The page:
In our second day in Sydney, it'd be lovely if I could say we were up at the crack of dawn touring the city – but, to say the very least, we weren't. When we finally made it downtown, we decided to spin off once again to the opera house, particularly since we were sufficiently more awake to actually be able to take it all in for a change. Moving on again from there, we wandered down through the botanic gardens, taking the time to get lost along all the different pathways and enjoying the beautiful views out to the sea on one side, and the trees, plants and birds on the other. I also went ahead to try and call my new phone company, Optus, while I was there to ‘activate' my prepaid SIM card, something I expected would take no more than 5 minutes. In fact, it took more like 25 minutes and subjected me to a procession of irritating pre-recorded messages and questions pertaining to how I'd like to use my phone – would I be using it mostly for text or voice calls, personal or leisure; and then, in desperation, I picked any plan (since I didn't really understand any of them) and tried to move along but no, then the automatic woman insisted she read me the full terms and conditions of the plan I'd picked before we continued. No surprise then, that when I finally got through to a living person, I was nearly ready to chew the phone apart. But, in hindsight, there was probably fewer places I could've been to calm down than the botanic gardens where you really can't help but be sort of relaxed.
From there, we tore back into the city, determined to make up for our exceptionally late start and did a bit of city centre sightseeing, before visiting an old friend, Woolworths, for me to pick up some cheap food once again. While Sydney is undoubtedly an awesome city that's definitely grown on me more, a city centre is a city centre at the end of the day and after a quick march through the streets, we walked straight out the other side of the city into Darling Harbour. Darling Harbour from what I could remember of my previous visit, was full of upmarket eateries, a convention centre, an IMAX and the home of the worst kebab I ever had in all my life. To digress for a moment and take us back to 2009, the kebab, for anyone wondering, was extremely expensive to begin with and literally was the thickness of a sausage and only slightly bigger, so after paying all that money and therefore expecting to be filled to my hearts content, I was left bitterly disappointed and cursing the day I ever got a kebab at Darling Harbour. Anyway, as I was saying, we carried on, sitting down and taking in the views of the city as it became all lit up as the sun descended behind us. In case that got boring, there was also two seagulls fighting it out right in front of us, seemingly vying for attention. With the day drawing to a close, we decided to try our luck with the Sydney Ferries (I mean, how many other major cities can say they regularly use ferry services as public transport except say, Vancouver?). The boat might just have been a form of public transport – but for anyone planning a visit, it's also (as pictured) one of the cheapest ways to get some incredible views of the town.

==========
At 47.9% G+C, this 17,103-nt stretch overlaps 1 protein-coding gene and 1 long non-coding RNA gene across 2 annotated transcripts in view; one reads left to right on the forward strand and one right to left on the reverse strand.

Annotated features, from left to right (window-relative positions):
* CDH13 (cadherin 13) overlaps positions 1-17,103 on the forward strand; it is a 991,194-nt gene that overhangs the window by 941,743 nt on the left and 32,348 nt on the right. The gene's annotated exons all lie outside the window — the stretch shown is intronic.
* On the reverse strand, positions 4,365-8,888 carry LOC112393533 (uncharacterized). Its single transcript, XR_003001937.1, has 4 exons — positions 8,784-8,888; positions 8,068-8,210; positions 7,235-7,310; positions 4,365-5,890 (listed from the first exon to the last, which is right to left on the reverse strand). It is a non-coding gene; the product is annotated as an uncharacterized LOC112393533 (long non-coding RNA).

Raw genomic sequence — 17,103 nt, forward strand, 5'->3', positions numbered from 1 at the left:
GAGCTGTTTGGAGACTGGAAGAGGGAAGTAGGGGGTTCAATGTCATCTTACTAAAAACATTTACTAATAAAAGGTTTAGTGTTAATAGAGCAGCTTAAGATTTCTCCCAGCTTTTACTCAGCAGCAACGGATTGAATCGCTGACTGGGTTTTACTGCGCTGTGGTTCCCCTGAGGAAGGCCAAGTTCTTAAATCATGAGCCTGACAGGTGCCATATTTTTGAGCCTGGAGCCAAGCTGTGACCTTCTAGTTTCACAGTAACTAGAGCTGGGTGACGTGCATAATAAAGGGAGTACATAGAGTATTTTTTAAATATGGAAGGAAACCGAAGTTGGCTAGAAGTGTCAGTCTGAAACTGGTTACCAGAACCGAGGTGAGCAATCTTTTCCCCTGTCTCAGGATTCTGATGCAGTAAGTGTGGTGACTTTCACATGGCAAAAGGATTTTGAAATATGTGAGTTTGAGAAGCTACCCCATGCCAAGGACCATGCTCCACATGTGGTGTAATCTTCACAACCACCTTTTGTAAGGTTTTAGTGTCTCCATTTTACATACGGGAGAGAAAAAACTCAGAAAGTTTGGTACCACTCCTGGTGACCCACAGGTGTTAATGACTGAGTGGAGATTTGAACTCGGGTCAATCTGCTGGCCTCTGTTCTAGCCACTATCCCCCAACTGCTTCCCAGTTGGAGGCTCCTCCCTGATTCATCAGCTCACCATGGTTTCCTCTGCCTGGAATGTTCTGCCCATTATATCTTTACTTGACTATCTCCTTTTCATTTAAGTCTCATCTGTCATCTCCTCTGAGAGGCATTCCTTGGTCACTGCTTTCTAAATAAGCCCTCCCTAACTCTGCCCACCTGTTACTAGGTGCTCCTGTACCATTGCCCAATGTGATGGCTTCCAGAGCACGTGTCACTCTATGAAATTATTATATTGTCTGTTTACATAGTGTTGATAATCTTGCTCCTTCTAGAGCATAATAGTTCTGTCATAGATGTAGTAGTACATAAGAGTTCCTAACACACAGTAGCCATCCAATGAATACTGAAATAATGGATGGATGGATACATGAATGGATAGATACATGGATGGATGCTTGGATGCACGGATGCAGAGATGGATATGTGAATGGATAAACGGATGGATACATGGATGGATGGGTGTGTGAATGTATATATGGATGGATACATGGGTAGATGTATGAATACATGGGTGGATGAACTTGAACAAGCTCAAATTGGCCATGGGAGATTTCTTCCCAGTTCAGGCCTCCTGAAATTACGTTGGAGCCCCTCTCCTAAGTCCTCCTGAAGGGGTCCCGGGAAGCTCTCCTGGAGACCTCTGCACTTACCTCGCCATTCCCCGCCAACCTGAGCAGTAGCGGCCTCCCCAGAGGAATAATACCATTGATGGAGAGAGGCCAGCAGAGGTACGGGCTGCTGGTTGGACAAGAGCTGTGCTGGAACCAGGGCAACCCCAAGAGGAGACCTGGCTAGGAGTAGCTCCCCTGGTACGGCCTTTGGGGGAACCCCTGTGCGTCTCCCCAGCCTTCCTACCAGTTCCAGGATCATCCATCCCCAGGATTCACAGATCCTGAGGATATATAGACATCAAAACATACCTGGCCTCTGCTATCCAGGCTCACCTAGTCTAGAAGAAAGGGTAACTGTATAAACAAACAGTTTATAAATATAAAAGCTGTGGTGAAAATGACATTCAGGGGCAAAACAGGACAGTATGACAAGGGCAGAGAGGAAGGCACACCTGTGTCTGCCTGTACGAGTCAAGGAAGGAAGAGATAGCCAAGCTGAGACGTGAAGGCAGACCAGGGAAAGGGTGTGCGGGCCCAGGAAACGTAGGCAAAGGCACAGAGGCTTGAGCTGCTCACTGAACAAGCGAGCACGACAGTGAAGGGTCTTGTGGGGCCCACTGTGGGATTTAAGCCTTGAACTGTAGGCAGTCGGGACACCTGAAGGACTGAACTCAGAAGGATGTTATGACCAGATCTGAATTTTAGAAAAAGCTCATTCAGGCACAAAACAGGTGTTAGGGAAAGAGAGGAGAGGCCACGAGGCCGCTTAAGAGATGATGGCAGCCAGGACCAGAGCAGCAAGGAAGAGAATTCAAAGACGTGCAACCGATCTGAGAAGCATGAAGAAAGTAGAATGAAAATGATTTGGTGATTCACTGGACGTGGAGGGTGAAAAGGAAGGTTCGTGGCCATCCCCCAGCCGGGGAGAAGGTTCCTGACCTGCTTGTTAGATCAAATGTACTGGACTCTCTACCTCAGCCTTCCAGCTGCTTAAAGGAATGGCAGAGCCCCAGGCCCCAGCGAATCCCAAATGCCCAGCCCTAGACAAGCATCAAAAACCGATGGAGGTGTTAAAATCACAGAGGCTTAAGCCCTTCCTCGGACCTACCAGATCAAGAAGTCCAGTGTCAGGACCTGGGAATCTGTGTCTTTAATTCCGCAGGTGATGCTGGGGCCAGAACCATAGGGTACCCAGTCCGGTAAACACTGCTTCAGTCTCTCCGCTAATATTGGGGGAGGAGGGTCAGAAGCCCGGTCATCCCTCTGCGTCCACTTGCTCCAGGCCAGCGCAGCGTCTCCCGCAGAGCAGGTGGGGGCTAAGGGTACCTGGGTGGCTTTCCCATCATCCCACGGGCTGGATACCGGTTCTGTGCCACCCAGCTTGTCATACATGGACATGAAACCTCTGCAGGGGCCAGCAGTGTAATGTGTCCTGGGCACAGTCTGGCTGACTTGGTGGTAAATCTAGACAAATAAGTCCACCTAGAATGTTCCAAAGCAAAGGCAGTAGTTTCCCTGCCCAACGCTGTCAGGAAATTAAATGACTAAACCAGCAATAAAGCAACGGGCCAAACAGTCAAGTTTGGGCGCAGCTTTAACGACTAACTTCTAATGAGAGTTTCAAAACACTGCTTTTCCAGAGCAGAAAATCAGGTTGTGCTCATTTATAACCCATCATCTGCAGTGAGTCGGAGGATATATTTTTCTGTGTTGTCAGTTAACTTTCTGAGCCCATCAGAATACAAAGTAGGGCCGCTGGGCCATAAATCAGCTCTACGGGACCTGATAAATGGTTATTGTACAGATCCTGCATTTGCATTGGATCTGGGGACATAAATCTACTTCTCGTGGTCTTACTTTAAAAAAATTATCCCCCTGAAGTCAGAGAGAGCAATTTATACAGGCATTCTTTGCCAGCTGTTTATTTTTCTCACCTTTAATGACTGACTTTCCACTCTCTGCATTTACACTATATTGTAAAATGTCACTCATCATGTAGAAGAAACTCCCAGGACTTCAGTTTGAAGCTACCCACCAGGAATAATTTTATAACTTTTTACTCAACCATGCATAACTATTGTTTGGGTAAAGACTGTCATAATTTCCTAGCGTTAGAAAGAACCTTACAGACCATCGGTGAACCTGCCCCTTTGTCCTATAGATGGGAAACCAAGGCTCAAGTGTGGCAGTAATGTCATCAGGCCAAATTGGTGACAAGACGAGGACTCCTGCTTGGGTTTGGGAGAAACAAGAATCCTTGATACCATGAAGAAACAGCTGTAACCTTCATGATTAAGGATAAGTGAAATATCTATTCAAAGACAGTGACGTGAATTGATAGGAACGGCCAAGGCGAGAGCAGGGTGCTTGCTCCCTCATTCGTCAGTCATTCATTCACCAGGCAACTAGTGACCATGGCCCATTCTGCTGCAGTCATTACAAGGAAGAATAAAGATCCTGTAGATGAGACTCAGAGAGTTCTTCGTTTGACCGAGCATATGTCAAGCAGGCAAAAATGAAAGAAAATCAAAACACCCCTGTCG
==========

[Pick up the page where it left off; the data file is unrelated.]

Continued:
Anyway, the next morning we got up bright and early. No wait, that wasn't what we did – it was the complete opposite, again. Once we'd finally managed to get up, it was off into town once again to grab a bus to the infamous Bondi Beach. I went to Bondi a couple of years ago and to be honest, was a little disappointed. First of all, it was quite a bit smaller than I expected and secondly, it was the middle of Australian winter and there was nary a surfer to be seen, no matter how hard I tried to find one. What there was in fact, was swathes of Irish backpackers all drinking cans on the beach. This time however, things were a little different. Right now in Australia, they've only just begun autumn so it's more like September to the rest of us, where the nights are getting shorter but the days are inexplicably remaining warm, and so the surfers were out in full force, the beach seemingly a mass of people. For sure we could have stayed put and taken in the sights of Bondi for a couple of hours but not wanting to miss a moment, we headed off on a coastal path to Coogee, a place, our guidebook informed us, notable for being popular with British and Irish backpackers. The walk alternated between being beautifully scenic and too painful to notice as the sun beamed down on us and the heat was seemingly inescapable.
Without doubt, every step became a nightmare to climb up but then at the top, there was always a great view. What's more, occasionally the walk would break out into a full strand for a short while and you'd get to see for yourself just how hugely popular surfing really is in Australia, with seemingly nobody missing an opportunity to grab a board and hit the waves. Personally, the only thing I had to hit was a restaurant and a steak sandwich midway through the walk probably saved me from certain death. So we carried on, for seemingly a much longer ‘second half' than the first half before finally arriving at Coogee beach, which was packed, although the British and Irish backpackers were much harder to find than we expected they would be. There's plenty of major cities that have no beaches at all, and some where there'd be no point having a beach – but the fact that just 25 minutes outside of Sydney, you can go walking the coast for 2 hours relatively uninterrupted (especially with such perma-good weather) just makes the whole place extremely attractive. As I was contemplating all these thoughts however, my hunger was already beginning to flare up again, the steak sandwich seemingly only having had the most temporary of effects, it was back on to the bus for Circular Quay in town and straight to the nearest eatery once again. Next stop, Manly.